amazing what he got away with in those days.
Arthur: He was famous
for that though. I heard that they would actually hold the train to
Brighton for him if he was running late at the theatre, so highly
was he regarded.
Digger: The other
travellers didn't mind?.
Arthur: No, they'd
see it as some kind of honour.
Digger: What are the best and worst things about being a comedian?
Arthur: It won't come as any surprise to you,
because most comedians would rate this as highly important, and that's not
having to get up early in the morning. That's a good thing.
Digger: A bit
like musicians. And is it true, like musicians, that you attract the
opposite sex by being up on stage? Do you have groupies like them
Well, there are sort of groupies, I suppose. People who you see at
lots of gigs. They are not as forthcoming as musical groupies
Digger: What might you be if you weren't a comedian?
Having to get up early. I bet you'd enjoy that. I heard that in
Victorian times when people went to Southend for the day from London
they'd send a postcard in the afternoon to tell people back in
London what time to get the tea ready. And the post was so good in
those days that the card would get there before them, like a text
Yes, the postal service was brilliant in those days. I don't
remember it myself, but there were several deliveries a day.
It was probably totally inefficient in business terms, costing
billions and employing too many people.
Yes, three million people worked for the post office back then.
Digger: What makes you
laugh and what makes you sad?
Woody Allen. Sad ... The patent mortality that lurks at the edge of one's vision.
Digger: The fact that we
know we're going to die?
Yes, I speak as a rationalist and an agnostic/atheist - the
essential tragedy of the end of life.
Digger: And the end of
the world, probably?
Arthur: Yes, with a
bit of luck I won't be around for that one.
Digger: I'm hoping that
I think we've made it through, David. I mean, there was a dodgy
period wasn't there? I thinks it's going to be about another 20 or
30 years now.
I'm alright Jack, that's our attitude.
What make you angry?
Were you bullied?
No, not at all. I was a bully if anything - only a verbal bully and only if I
thought they deserved it. I don't like bullies or arrogance or
vanity or lack of consideration. Or self-importance.
There's a lot of it about.
I don't know if there's any more now than there used to be.
We talk about the good old days, and you sound off in Grumpy Old
Men, but actually in our day it was just as bad but in different
Yeah, absolutely, I agree. It's the lot of every older generation to
reminisce about how much better it was in their day. And always, in a
(Laughs) What make you hopeful?
(Thinks long and hard) An unexpected burst of sunshine.
(Thinks long and hard again) An unasked for act of kindness.
Digger: Who are your musical heroes?
Leonard Cohen. I did a show called Arthur Smith sings Leonard Cohen.
As a young bloke I always used to like The Stones. I have always
been interested in people like Eno. And due to an administrative
error, Val Doonican. (Digger laughs) He's a very nice man.
Digger: Val actually
makes a guest appearance on one of the Bonzo tracks, the Intro and
Yeah, I was in a show where I interveiwed him in Copenhagen for
three days! I did this radio series called Sentimental Journey where
we took them places which had some significance to them and in this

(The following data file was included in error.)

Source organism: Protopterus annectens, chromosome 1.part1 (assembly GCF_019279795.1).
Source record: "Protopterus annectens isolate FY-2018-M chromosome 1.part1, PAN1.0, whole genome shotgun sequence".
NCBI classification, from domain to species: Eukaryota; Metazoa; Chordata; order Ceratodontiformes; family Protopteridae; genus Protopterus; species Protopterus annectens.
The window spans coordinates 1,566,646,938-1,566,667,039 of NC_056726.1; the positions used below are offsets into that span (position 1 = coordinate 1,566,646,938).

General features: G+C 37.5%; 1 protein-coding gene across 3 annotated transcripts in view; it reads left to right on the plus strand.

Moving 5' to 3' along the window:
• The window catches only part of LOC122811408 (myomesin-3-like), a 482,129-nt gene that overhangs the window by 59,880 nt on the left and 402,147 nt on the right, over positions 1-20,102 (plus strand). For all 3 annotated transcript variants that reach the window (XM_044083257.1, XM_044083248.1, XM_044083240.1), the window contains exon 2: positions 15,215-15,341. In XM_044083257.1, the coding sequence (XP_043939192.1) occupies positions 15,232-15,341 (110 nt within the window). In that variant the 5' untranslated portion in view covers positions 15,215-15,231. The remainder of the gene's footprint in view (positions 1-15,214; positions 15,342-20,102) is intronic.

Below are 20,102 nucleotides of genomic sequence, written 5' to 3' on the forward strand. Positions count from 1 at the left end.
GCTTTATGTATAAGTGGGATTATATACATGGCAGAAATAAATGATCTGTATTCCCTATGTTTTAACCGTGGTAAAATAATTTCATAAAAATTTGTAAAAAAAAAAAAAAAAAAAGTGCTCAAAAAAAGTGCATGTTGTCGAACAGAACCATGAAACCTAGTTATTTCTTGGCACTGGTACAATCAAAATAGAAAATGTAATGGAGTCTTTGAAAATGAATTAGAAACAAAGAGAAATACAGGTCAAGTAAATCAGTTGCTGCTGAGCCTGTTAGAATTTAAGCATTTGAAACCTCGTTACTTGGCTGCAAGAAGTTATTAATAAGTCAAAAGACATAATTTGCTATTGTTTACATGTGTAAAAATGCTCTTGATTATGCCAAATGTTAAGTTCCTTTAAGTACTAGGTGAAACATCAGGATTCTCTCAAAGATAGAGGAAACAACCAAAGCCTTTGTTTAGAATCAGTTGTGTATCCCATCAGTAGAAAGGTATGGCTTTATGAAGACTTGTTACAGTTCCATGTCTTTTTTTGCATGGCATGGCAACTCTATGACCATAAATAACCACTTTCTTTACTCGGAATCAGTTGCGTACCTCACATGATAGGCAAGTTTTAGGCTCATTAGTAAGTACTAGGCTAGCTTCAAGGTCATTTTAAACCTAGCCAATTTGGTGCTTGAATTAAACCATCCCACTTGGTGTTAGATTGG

case he'd been in Copenhagen for a few months some years before. And
we went and looked around his old haunts and he was charming and
generous about everyone. Except Engelbert Humperdinck. Who I've
grown to hate myself!
Digger: I wrote some unsuccessful sitcoms in the 80s which all came back
through my letterbox. I thought they were hilarious! But happily I was invited in to the BBC to help with a new
entertainment show but after two meetings with the producer the star they had in mind DIED (Marti Caine)! What would be your
advice to budding writers of comedy?
Arthur: Hmm. I would
say find your voice and stay true to it.
As Mama Cass sang, "Play your own kind of music, sing your own
special song, even if nobody else sings along."
Yes, just emulate Mama Cass who wrote some of the greatest comedy.
And who choked on a ham sandwich.
Did she really? That's not a joke or anything?
Possibly an urban myth. She was supposed to have died in the same
hotel room as Keith Moon.
What, BOTH choking on ham sandwiches?
(Laughs) No! No, that would be too much of a coincidence.
That would be slightly suspicious. Admit it, it was YOU wasn't it, David?
Can you ever know whether a line or an idea is going to make
people laugh? I mean, is there any kind of formula to successful
comedy and can it be/should it be analysed?
Well, no, everyone will tell you that. I mean, you can see a line and
know that it makes you and your friends laugh and be pretty sure it will
work, but you never really know until you have pitched it in front of
a live paying audience. The tossed-off remark or half-worked gag
may suddenly take wings and fly.
Is there a formula though?
Not really, no. There are certain things like the rule of three,
like New York, Paris and Stoke.
John Sullivan used that on the side of Del Boy's van. New York,
Paris and Peckham.
Exactly, there's an example of the rule of three. Two straight ones
and the punch line at three.
One that Python used a great deal was turning a situation around, like
the Miner who was well-dressed and spoke posh and his
straight-talking Yorkshire dad who wanted him to be a playwright
This is still being done all the time. It's a very common technique